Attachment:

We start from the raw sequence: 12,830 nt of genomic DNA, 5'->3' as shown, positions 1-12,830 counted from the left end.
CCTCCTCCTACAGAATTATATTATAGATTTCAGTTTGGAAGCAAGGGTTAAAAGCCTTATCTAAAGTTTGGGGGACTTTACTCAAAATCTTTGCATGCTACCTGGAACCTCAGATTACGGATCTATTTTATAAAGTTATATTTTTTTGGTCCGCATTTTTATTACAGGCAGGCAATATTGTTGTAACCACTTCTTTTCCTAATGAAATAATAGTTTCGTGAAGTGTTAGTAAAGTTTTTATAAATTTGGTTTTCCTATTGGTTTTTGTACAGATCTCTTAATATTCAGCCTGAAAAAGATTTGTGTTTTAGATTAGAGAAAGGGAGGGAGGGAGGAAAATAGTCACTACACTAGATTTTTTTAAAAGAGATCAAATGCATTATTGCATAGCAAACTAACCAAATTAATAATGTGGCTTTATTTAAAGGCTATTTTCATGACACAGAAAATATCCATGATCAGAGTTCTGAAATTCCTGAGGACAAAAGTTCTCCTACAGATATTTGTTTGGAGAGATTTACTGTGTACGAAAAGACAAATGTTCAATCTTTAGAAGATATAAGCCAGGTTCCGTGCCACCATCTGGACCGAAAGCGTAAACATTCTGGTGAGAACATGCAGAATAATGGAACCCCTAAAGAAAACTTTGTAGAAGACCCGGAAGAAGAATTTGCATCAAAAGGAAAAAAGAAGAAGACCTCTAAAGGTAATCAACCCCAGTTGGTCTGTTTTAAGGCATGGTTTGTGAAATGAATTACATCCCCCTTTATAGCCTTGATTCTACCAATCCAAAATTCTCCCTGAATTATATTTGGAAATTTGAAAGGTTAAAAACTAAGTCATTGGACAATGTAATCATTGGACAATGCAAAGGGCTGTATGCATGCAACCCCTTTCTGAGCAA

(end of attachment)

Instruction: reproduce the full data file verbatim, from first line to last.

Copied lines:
We start from the raw sequence: 12,830 nt of genomic DNA, 5'->3' as shown, positions 1-12,830 counted from the left end.
CCTCCTCCTACAGAATTATATTATAGATTTCAGTTTGGAAGCAAGGGTTAAAAGCCTTATCTAAAGTTTGGGGGACTTTACTCAAAATCTTTGCATGCTACCTGGAACCTCAGATTACGGATCTATTTTATAAAGTTATATTTTTTTGGTCCGCATTTTTATTACAGGCAGGCAATATTGTTGTAACCACTTCTTTTCCTAATGAAATAATAGTTTCGTGAAGTGTTAGTAAAGTTTTTATAAATTTGGTTTTCCTATTGGTTTTTGTACAGATCTCTTAATATTCAGCCTGAAAAAGATTTGTGTTTTAGATTAGAGAAAGGGAGGGAGGGAGGAAAATAGTCACTACACTAGATTTTTTTAAAAGAGATCAAATGCATTATTGCATAGCAAACTAACCAAATTAATAATGTGGCTTTATTTAAAGGCTATTTTCATGACACAGAAAATATCCATGATCAGAGTTCTGAAATTCCTGAGGACAAAAGTTCTCCTACAGATATTTGTTTGGAGAGATTTACTGTGTACGAAAAGACAAATGTTCAATCTTTAGAAGATATAAGCCAGGTTCCGTGCCACCATCTGGACCGAAAGCGTAAACATTCTGGTGAGAACATGCAGAATAATGGAACCCCTAAAGAAAACTTTGTAGAAGACCCGGAAGAAGAATTTGCATCAAAAGGAAAAAAGAAGAAGACCTCTAAAGGTAATCAACCCCAGTTGGTCTGTTTTAAGGCATGGTTTGTGAAATGAATTACATCCCCCTTTATAGCCTTGATTCTACCAATCCAAAATTCTCCCTGAATTATATTTGGAAATTTGAAAGGTTAAAAACTAAGTCATTGGACAATGTAATCATTGGACAATGCAAAGGGCTGTATGCATGCAACCCCTTTCTGAGCAA